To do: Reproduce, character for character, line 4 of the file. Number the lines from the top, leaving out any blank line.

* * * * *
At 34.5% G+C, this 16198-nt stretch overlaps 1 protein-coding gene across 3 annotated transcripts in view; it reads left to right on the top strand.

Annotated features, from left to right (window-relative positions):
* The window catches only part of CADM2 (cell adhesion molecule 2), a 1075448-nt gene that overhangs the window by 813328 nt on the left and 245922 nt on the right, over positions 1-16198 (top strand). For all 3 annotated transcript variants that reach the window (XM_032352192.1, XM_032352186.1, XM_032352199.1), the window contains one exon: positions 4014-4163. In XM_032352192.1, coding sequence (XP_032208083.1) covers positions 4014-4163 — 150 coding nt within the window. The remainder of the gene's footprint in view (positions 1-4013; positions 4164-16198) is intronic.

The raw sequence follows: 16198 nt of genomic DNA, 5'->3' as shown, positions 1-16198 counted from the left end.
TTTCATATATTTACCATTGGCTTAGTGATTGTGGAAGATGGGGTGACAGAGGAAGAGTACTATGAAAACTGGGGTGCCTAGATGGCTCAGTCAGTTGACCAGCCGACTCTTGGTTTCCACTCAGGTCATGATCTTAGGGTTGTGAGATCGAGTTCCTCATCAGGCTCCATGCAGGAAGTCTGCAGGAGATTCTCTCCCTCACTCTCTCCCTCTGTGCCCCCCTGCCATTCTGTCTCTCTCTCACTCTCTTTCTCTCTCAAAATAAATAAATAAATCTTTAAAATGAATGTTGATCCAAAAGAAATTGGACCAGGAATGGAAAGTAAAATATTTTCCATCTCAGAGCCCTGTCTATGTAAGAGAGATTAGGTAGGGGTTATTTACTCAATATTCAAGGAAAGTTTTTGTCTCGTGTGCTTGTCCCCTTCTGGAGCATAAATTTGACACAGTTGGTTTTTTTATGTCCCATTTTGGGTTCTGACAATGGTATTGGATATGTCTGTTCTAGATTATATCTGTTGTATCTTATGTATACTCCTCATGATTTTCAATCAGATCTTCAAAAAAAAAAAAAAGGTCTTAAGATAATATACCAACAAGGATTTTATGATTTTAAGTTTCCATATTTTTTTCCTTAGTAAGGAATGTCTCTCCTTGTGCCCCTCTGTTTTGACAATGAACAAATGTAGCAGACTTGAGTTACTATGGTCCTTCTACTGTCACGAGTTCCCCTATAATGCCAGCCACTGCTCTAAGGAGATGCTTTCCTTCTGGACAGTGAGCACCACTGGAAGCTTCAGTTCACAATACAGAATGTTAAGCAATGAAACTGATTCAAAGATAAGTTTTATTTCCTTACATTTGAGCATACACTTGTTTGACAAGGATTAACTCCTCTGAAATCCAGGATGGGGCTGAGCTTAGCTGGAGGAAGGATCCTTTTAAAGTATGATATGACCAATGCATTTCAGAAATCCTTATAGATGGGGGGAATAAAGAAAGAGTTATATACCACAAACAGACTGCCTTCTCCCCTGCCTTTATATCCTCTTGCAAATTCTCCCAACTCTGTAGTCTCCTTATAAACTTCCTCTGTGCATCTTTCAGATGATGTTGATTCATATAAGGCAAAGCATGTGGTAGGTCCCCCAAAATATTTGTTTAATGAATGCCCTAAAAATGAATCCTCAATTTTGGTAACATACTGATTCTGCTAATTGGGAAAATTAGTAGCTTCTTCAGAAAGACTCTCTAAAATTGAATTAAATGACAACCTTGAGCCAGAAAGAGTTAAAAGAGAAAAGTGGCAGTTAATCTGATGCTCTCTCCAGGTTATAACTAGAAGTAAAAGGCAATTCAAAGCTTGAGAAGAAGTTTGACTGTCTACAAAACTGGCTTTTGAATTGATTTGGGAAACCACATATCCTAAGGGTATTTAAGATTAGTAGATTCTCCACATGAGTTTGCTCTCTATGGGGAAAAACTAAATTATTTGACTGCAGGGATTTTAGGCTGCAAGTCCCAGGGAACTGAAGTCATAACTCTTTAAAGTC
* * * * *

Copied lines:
The raw sequence follows: 16198 nt of genomic DNA, 5'->3' as shown, positions 1-16198 counted from the left end.